Not only will you wait for everything from a table to a water refill but service can feel rude at times. It's mostly a cultural difference, but don't expect to be coddled like in an American restaurant. In fact, we saw an entire table get kicked out Soup Nazi style for not ordering fast enough. The food is incredible, but you should expect a steep learning curve when it comes to the social protocol. 

4. Watch Your Step

For some God forsaken reason, a lot of Parisians let their dogs go to the bathroom right in the middle of the sidewalk. Seriously. It's all over Paris. It's surprising how much...poo...there is all over the place. Watch your step!

5. Look Out For Pickpockets

Pickpockets are a real problem in the more populated parts of Paris. The pickpockets use a few different methods. They might walk up to you with a clipboard and ask if you speak English or if you will sign a petition. Just keep walking and ignore them. They're trying to either directly steal from you or size you up for one of their friends. Another trick we saw was intentionally spilling a drink on a tourist. They act like it was an accident and try to help clean up. It's just a distraction. They're hoping you set down your stuff while they're "helping" you. Then a partner walks off with your now unattended bag or jacket.

We felt safe everywhere we went, and there is a strong police presence in Paris, but there are scammers everywhere. Keep an eye on your bags and money, and leave your passport in the hotel safe. Don't be overly paranoid though and let fear of pickpockets ruin your trip. Just be observant, and you should be okay.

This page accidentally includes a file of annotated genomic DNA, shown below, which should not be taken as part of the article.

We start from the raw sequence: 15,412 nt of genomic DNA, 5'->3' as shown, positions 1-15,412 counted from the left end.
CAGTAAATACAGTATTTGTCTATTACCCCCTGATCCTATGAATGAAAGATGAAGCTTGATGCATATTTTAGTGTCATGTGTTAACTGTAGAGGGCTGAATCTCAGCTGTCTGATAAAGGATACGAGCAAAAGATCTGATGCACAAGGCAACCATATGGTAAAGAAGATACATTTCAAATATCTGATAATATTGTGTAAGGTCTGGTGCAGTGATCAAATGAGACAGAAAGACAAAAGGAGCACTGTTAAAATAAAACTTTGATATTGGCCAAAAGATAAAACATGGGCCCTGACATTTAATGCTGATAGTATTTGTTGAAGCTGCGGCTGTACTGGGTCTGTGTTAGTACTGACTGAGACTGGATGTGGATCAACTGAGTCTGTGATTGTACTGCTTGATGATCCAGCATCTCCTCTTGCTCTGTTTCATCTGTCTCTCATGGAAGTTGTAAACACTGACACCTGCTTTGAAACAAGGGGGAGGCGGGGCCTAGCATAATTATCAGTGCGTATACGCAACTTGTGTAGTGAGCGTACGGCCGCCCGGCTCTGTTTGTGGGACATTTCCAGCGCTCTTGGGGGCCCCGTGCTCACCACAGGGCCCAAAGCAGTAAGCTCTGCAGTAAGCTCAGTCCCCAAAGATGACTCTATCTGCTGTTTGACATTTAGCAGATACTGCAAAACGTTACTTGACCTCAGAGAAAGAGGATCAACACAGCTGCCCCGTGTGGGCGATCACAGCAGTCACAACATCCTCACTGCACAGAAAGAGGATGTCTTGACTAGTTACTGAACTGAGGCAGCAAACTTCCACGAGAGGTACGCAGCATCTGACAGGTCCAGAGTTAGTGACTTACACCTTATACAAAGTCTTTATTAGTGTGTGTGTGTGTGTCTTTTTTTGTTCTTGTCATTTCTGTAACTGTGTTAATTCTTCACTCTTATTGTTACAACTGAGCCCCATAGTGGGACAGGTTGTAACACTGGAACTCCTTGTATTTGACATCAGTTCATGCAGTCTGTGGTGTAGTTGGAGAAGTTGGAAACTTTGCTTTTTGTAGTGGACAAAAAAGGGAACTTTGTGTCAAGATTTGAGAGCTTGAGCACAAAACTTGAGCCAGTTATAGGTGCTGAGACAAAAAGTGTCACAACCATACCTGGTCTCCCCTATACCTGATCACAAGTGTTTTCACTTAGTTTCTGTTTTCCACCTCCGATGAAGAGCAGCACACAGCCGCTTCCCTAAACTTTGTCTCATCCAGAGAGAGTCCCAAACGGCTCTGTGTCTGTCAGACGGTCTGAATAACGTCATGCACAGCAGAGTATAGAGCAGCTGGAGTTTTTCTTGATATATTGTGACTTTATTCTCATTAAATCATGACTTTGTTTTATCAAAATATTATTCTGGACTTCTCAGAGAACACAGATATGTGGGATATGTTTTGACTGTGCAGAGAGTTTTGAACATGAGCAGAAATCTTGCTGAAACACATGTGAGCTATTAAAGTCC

6. You Can Skip the Eiffel Tower

You don't want to skip the Eiffel Tower entirely, but you definitely don't need to go under it or up it. The Eifel Tower is beautiful. We loved seeing the Tower peak out from between the buildings as we walked along or from a distance at night during the light show. It's gorgeous, and it would be awesome if you could stroll under the Eiffel Tower for a relaxed close-up view. That's not possible though. 

Becuase of terrorist attack fears and the sheer number of tourists wanting to get up close, the area around the Tower is a madhouse. First, there's a huge fence around the base of the Tower. So you can't just walk up to it. To get under or go up the Tower you have to wait in long security lines for bag checks. Second, before you even get to the cues, you are inundated with possible pickpockets and street hawkers selling junk every ten feet. It's a shame, but it's the reality. Instead of going to the base of the Tower check out the great views from Pont de Bir-Hakeim or the top of Cente Georges Pompidou. They're way less crowded and free to boot. 

Views from Pont de Bir-Hakeim


We had a great time in Paris. It is a wonderful city. After we settled in, we enjoyed wandering around trying to learn about the Parisian culture. We hope you get to visit Paris soon and that these tips help you enjoy yourself. Let us know below in the comments if you've ever been to France and what you enjoyed the most.